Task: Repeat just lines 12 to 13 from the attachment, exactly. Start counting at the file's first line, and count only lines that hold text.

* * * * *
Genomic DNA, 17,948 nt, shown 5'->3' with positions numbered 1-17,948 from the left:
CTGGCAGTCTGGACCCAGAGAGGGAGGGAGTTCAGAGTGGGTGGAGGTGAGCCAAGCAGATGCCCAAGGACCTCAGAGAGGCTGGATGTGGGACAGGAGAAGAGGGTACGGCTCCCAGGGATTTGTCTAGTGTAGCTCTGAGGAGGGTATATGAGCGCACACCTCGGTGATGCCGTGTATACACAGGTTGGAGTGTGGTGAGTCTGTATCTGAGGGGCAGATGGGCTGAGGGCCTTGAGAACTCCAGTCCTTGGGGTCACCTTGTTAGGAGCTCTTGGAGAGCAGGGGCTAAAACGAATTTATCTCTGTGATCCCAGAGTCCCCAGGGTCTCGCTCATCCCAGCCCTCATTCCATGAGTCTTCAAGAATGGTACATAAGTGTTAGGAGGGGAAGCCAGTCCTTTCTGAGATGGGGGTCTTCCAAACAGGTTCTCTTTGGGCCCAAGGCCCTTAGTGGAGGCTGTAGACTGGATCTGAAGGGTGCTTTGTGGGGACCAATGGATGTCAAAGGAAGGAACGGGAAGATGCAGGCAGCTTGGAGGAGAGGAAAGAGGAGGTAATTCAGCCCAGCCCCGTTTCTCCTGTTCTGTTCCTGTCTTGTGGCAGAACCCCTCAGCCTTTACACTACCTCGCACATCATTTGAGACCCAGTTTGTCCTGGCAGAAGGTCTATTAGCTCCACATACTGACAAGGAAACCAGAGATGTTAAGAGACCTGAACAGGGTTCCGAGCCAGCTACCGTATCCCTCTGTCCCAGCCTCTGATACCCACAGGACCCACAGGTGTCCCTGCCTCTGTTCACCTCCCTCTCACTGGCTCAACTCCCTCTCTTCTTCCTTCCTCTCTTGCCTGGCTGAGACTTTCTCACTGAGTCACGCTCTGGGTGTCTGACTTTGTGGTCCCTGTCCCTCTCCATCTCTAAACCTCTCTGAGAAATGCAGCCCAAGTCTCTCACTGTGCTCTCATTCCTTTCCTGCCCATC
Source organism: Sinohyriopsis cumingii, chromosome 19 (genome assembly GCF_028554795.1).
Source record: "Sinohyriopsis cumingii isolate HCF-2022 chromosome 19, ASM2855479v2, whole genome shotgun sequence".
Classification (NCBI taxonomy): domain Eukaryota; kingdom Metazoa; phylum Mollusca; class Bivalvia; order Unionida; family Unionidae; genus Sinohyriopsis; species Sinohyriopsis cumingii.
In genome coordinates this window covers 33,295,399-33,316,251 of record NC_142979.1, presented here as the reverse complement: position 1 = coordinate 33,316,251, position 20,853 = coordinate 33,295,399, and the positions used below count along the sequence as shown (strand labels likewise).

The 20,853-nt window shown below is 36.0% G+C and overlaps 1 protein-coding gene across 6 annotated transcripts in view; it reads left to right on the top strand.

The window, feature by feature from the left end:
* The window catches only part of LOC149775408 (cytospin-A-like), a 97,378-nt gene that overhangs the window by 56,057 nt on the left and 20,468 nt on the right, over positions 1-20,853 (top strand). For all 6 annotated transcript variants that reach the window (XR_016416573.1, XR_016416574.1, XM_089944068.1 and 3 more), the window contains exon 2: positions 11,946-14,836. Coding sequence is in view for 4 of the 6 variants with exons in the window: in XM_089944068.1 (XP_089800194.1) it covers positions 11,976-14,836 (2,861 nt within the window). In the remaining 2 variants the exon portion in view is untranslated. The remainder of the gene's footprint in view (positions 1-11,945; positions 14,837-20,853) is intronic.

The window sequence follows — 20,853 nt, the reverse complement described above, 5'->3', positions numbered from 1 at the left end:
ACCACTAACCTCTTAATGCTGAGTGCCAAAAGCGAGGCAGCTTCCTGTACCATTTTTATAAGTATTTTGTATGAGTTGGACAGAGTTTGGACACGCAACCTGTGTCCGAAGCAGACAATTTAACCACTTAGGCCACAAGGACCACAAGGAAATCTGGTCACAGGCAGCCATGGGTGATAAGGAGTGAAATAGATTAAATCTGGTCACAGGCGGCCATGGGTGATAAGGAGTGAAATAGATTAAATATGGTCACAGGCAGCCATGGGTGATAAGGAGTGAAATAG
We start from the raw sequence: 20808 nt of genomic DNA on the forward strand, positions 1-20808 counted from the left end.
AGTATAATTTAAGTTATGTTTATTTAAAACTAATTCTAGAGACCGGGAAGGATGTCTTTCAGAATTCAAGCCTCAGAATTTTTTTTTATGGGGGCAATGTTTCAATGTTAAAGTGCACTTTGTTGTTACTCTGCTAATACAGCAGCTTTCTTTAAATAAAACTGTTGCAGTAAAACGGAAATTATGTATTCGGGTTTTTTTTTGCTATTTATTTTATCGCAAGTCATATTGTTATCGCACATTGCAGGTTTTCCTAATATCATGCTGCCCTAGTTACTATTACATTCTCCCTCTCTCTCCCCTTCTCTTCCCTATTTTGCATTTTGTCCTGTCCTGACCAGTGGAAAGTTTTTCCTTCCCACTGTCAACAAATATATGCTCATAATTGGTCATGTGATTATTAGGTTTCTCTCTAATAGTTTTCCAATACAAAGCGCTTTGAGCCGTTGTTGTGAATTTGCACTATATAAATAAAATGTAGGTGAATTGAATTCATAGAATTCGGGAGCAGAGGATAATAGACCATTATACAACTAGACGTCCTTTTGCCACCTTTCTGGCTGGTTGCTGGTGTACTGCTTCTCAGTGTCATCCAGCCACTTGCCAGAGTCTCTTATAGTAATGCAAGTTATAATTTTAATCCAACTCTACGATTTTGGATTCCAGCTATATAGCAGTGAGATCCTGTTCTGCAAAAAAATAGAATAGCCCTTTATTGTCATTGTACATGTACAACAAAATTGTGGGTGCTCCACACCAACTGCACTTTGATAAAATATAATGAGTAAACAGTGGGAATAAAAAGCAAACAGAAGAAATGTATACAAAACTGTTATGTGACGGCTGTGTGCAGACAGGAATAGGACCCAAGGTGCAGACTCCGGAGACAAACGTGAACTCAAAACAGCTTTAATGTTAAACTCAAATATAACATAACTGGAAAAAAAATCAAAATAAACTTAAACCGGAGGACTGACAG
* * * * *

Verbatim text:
We start from the raw sequence: 20808 nt of genomic DNA on the forward strand, positions 1-20808 counted from the left end.
AGTATAATTTAAGTTATGTTTATTTAAAACTAATTCTAGAGACCGGGAAGGATGTCTTTCAGAATTCAAGCCTCAGAATTTTTTTTTATGGGGGCAATGTTTCAATGTTAAAGTGCACTTTGTTGTTACTCTGCTAATACAGCAGCTTTCTTTAAATAAAACTGTTGCAGTAAAACGGAAATTATGTATTCGGGTTTTTTTTTGCTATTTATTTTATCGCAAGTCATATTGTTATCGCACATTGCAGGTTTTCCTAATATCATGCTGCCCTAGTTACTATTACATTCTCCCTCTCTCTCCCCTTCTCTTCCCTATTTTGCATTTTGTCCTGTCCTGACCAGTGGAAAGTTTTTCCTTCCCACTGTCAACAAATATATGCTCATAATTGGTCATGTGATTATTAGGTTTCTCTCTAATAGTTTTCCAATACAAAGCGCTTTGAGCCGTTGTTGTGAATTTGCACTATATAAATAAAATGTAGGTGAATTGAATTCATAGAATTCGGGAGCAGAGGATAATAGACCATTATACAACTAGACGTCCTTTTGCCACCTTTCTGGCTGGTTGCTGGTGTACTGCTTCTCAGTGTCATCCAGCCACTTGCCAGAGTCTCTTATAGTAATGCAAGTTATAATTTTAATCCAACTCTACGATTTTGGATTCCAGCTATATAGCAGTGAGATCCTGTTCTGCAAAAAAATAGAATAGCCCTTTATTGTCATTGTACATGTACAACAAAATTGTGGGTGCTCCACACCAACTGCACTTTGATAAAATATAATGAGTAAACAGTGGGAATAAAAAGCAAACAGAAGAAATGTATACAAAACTGTTATGTGACGGCTGTGTGCAGACAGGAATAGGACCCAAGGTGCAGACTCCGGAGACAAACGTGAACTCAAAACAGCTTTAATGTTAAACTCAAATATAACATAACTGGAAAAAAAATCAAAATAAACTTAAACCGGAGGACTGACAG